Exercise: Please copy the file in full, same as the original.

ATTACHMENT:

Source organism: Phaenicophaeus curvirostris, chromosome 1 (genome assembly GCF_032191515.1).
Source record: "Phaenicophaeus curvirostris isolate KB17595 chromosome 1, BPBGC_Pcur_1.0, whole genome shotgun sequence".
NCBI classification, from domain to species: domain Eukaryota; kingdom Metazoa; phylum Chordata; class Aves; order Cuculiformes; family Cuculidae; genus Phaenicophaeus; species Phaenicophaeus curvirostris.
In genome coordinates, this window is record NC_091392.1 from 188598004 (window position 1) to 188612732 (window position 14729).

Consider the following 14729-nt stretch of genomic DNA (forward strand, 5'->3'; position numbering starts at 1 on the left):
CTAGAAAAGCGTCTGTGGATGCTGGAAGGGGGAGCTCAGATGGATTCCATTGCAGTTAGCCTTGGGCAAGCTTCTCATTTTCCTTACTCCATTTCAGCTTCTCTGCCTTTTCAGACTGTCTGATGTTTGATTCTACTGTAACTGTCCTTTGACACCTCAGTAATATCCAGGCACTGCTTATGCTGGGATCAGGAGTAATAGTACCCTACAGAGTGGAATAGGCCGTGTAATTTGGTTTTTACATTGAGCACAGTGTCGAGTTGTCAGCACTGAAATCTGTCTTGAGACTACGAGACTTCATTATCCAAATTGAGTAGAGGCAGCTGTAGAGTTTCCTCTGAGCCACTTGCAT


Source organism: Phaenicophaeus curvirostris, chromosome 1 (genome assembly GCF_032191515.1).
Source record: "Phaenicophaeus curvirostris isolate KB17595 chromosome 1, BPBGC_Pcur_1.0, whole genome shotgun sequence".
NCBI classification, from domain to species: domain Eukaryota; kingdom Metazoa; phylum Chordata; class Aves; order Cuculiformes; family Cuculidae; genus Phaenicophaeus; species Phaenicophaeus curvirostris.
In genome coordinates, this window is record NC_091392.1 from 188598004 (window position 1) to 188612732 (window position 14729).

Consider the following 14729-nt stretch of genomic DNA (forward strand, 5'->3'; position numbering starts at 1 on the left):
CTAGAAAAGCGTCTGTGGATGCTGGAAGGGGGAGCTCAGATGGATTCCATTGCAGTTAGCCTTGGGCAAGCTTCTCATTTTCCTTACTCCATTTCAGCTTCTCTGCCTTTTCAGACTGTCTGATGTTTGATTCTACTGTAACTGTCCTTTGACACCTCAGTAATATCCAGGCACTGCTTATGCTGGGATCAGGAGTAATAGTACCCTACAGAGTGGAATAGGCCGTGTAATTTGGTTTTTACATTGAGCACAGTGTCGAGTTGTCAGCACTGAAATCTGTCTTGAGACTACGAGACTTCATTATCCAAATTGAGTAGAGGCAGCTGTAGAGTTTCCTCTGAGCCACTTGCAT